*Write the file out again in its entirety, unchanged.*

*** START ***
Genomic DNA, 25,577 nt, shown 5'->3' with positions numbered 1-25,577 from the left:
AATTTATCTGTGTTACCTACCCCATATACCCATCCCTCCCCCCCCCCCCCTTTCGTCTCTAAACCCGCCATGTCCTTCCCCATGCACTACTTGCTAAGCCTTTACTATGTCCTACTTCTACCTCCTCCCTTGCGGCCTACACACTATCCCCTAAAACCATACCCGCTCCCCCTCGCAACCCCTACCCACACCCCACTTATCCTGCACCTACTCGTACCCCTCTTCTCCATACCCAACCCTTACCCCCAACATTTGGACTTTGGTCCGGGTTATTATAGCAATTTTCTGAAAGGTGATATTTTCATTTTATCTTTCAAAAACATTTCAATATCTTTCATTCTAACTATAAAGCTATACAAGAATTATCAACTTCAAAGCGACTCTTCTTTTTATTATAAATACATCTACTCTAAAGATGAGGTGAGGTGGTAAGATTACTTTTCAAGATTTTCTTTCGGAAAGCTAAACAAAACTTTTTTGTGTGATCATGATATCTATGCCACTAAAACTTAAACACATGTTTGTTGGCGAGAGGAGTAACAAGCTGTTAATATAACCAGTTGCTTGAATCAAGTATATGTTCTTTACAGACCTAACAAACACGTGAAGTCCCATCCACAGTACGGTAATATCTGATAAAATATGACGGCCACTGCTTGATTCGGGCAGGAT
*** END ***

Genomic DNA, 25,577 nt, shown 5'->3' with positions numbered 1-25,577 from the left:
AATTTATCTGTGTTACCTACCCCATATACCCATCCCTCCCCCCCCCCCCCTTTCGTCTCTAAACCCGCCATGTCCTTCCCCATGCACTACTTGCTAAGCCTTTACTATGTCCTACTTCTACCTCCTCCCTTGCGGCCTACACACTATCCCCTAAAACCATACCCGCTCCCCCTCGCAACCCCTACCCACACCCCACTTATCCTGCACCTACTCGTACCCCTCTTCTCCATACCCAACCCTTACCCCCAACATTTGGACTTTGGTCCGGGTTATTATAGCAATTTTCTGAAAGGTGATATTTTCATTTTATCTTTCAAAAACATTTCAATATCTTTCATTCTAACTATAAAGCTATACAAGAATTATCAACTTCAAAGCGACTCTTCTTTTTATTATAAATACATCTACTCTAAAGATGAGGTGAGGTGGTAAGATTACTTTTCAAGATTTTCTTTCGGAAAGCTAAACAAAACTTTTTTGTGTGATCATGATATCTATGCCACTAAAACTTAAACACATGTTTGTTGGCGAGAGGAGTAACAAGCTGTTAATATAACCAGTTGCTTGAATCAAGTATATGTTCTTTACAGACCTAACAAACACGTGAAGTCCCATCCACAGTACGGTAATATCTGATAAAATATGACGGCCACTGCTTGATTCGGGCAGGAT